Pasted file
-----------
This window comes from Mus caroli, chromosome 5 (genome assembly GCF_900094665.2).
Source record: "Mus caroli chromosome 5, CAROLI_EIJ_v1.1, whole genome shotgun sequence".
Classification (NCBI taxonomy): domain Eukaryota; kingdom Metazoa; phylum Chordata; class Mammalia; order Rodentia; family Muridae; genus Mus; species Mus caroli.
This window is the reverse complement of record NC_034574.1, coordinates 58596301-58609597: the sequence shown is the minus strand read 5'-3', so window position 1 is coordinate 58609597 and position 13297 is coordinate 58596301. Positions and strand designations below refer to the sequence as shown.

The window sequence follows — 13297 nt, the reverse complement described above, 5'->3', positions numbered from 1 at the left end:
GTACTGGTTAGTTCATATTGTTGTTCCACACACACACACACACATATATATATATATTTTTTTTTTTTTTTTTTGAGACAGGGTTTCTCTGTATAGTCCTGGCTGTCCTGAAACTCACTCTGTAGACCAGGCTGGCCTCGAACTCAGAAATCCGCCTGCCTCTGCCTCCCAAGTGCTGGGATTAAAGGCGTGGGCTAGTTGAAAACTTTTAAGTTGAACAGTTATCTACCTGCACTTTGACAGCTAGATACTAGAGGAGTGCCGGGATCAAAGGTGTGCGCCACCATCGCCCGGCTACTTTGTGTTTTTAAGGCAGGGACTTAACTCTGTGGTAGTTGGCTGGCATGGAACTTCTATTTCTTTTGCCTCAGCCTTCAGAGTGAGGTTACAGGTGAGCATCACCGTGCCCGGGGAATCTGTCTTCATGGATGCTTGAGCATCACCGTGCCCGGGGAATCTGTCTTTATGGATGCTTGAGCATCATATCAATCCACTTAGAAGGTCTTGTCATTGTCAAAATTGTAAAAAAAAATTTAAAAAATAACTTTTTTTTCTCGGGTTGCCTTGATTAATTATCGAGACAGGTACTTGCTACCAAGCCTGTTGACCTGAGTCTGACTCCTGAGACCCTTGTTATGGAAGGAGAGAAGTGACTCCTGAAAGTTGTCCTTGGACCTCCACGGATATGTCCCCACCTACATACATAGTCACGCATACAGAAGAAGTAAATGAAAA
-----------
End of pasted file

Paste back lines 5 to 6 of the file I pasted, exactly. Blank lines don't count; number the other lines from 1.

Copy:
The window sequence follows — 13297 nt, the reverse complement described above, 5'->3', positions numbered from 1 at the left end:
GTACTGGTTAGTTCATATTGTTGTTCCACACACACACACACACATATATATATATATTTTTTTTTTTTTTTTTTGAGACAGGGTTTCTCTGTATAGTCCTGGCTGTCCTGAAACTCACTCTGTAGACCAGGCTGGCCTCGAACTCAGAAATCCGCCTGCCTCTGCCTCCCAAGTGCTGGGATTAAAGGCGTGGGCTAGTTGAAAACTTTTAAGTTGAACAGTTATCTACCTGCACTTTGACAGCTAGATACTAGAGGAGTGCCGGGATCAAAGGTGTGCGCCACCATCGCCCGGCTACTTTGTGTTTTTAAGGCAGGGACTTAACTCTGTGGTAGTTGGCTGGCATGGAACTTCTATTTCTTTTGCCTCAGCCTTCAGAGTGAGGTTACAGGTGAGCATCACCGTGCCCGGGGAATCTGTCTTCATGGATGCTTGAGCATCACCGTGCCCGGGGAATCTGTCTTTATGGATGCTTGAGCATCATATCAATCCACTTAGAAGGTCTTGTCATTGTCAAAATTGTAAAAAAAAATTTAAAAAATAACTTTTTTTTCTCGGGTTGCCTTGATTAATTATCGAGACAGGTACTTGCTACCAAGCCTGTTGACCTGAGTCTGACTCCTGAGACCCTTGTTATGGAAGGAGAGAAGTGACTCCTGAAAGTTGTCCTTGGACCTCCACGGATATGTCCCCACCTACATACATAGTCACGCATACAGAAGAAGTAAATGAAAA